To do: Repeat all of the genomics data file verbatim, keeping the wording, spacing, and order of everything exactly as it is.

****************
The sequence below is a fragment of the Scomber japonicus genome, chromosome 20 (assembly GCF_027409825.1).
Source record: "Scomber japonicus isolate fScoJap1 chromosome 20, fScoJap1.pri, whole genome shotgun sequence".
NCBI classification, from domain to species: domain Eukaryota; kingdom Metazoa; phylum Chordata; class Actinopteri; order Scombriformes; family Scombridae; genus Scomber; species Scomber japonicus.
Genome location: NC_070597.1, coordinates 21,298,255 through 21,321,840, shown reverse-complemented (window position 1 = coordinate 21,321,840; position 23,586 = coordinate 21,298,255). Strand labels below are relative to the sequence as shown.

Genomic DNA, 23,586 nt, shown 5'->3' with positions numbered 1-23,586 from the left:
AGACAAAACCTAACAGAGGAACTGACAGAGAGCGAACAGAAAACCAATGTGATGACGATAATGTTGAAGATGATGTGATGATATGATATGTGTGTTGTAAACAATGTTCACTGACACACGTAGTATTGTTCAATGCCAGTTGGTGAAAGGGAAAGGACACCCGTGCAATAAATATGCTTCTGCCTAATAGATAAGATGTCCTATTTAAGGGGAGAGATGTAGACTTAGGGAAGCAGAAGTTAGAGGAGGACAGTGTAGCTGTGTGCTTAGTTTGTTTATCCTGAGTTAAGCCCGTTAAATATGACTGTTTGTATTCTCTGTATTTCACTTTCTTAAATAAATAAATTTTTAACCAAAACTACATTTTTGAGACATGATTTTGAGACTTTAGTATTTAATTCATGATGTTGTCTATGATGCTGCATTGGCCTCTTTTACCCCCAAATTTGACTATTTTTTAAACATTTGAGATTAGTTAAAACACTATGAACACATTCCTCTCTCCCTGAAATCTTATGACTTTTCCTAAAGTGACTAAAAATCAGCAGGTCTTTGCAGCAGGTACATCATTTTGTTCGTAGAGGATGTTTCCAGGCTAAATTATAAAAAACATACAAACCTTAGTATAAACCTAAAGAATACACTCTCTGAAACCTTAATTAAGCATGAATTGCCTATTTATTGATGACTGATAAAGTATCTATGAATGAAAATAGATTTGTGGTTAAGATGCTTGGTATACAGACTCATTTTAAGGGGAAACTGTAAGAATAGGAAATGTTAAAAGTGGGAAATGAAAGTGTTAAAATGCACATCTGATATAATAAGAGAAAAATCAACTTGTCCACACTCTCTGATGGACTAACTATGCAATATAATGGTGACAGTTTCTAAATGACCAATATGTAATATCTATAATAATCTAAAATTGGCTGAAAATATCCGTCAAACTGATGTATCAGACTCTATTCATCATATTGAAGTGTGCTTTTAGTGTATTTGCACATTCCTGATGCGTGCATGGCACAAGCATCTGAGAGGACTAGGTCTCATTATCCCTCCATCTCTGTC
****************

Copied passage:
The sequence below is a fragment of the Scomber japonicus genome, chromosome 20 (assembly GCF_027409825.1).
Source record: "Scomber japonicus isolate fScoJap1 chromosome 20, fScoJap1.pri, whole genome shotgun sequence".
NCBI classification, from domain to species: domain Eukaryota; kingdom Metazoa; phylum Chordata; class Actinopteri; order Scombriformes; family Scombridae; genus Scomber; species Scomber japonicus.
Genome location: NC_070597.1, coordinates 21,298,255 through 21,321,840, shown reverse-complemented (window position 1 = coordinate 21,321,840; position 23,586 = coordinate 21,298,255). Strand labels below are relative to the sequence as shown.

Genomic DNA, 23,586 nt, shown 5'->3' with positions numbered 1-23,586 from the left:
AGACAAAACCTAACAGAGGAACTGACAGAGAGCGAACAGAAAACCAATGTGATGACGATAATGTTGAAGATGATGTGATGATATGATATGTGTGTTGTAAACAATGTTCACTGACACACGTAGTATTGTTCAATGCCAGTTGGTGAAAGGGAAAGGACACCCGTGCAATAAATATGCTTCTGCCTAATAGATAAGATGTCCTATTTAAGGGGAGAGATGTAGACTTAGGGAAGCAGAAGTTAGAGGAGGACAGTGTAGCTGTGTGCTTAGTTTGTTTATCCTGAGTTAAGCCCGTTAAATATGACTGTTTGTATTCTCTGTATTTCACTTTCTTAAATAAATAAATTTTTAACCAAAACTACATTTTTGAGACATGATTTTGAGACTTTAGTATTTAATTCATGATGTTGTCTATGATGCTGCATTGGCCTCTTTTACCCCCAAATTTGACTATTTTTTAAACATTTGAGATTAGTTAAAACACTATGAACACATTCCTCTCTCCCTGAAATCTTATGACTTTTCCTAAAGTGACTAAAAATCAGCAGGTCTTTGCAGCAGGTACATCATTTTGTTCGTAGAGGATGTTTCCAGGCTAAATTATAAAAAACATACAAACCTTAGTATAAACCTAAAGAATACACTCTCTGAAACCTTAATTAAGCATGAATTGCCTATTTATTGATGACTGATAAAGTATCTATGAATGAAAATAGATTTGTGGTTAAGATGCTTGGTATACAGACTCATTTTAAGGGGAAACTGTAAGAATAGGAAATGTTAAAAGTGGGAAATGAAAGTGTTAAAATGCACATCTGATATAATAAGAGAAAAATCAACTTGTCCACACTCTCTGATGGACTAACTATGCAATATAATGGTGACAGTTTCTAAATGACCAATATGTAATATCTATAATAATCTAAAATTGGCTGAAAATATCCGTCAAACTGATGTATCAGACTCTATTCATCATATTGAAGTGTGCTTTTAGTGTATTTGCACATTCCTGATGCGTGCATGGCACAAGCATCTGAGAGGACTAGGTCTCATTATCCCTCCATCTCTGTC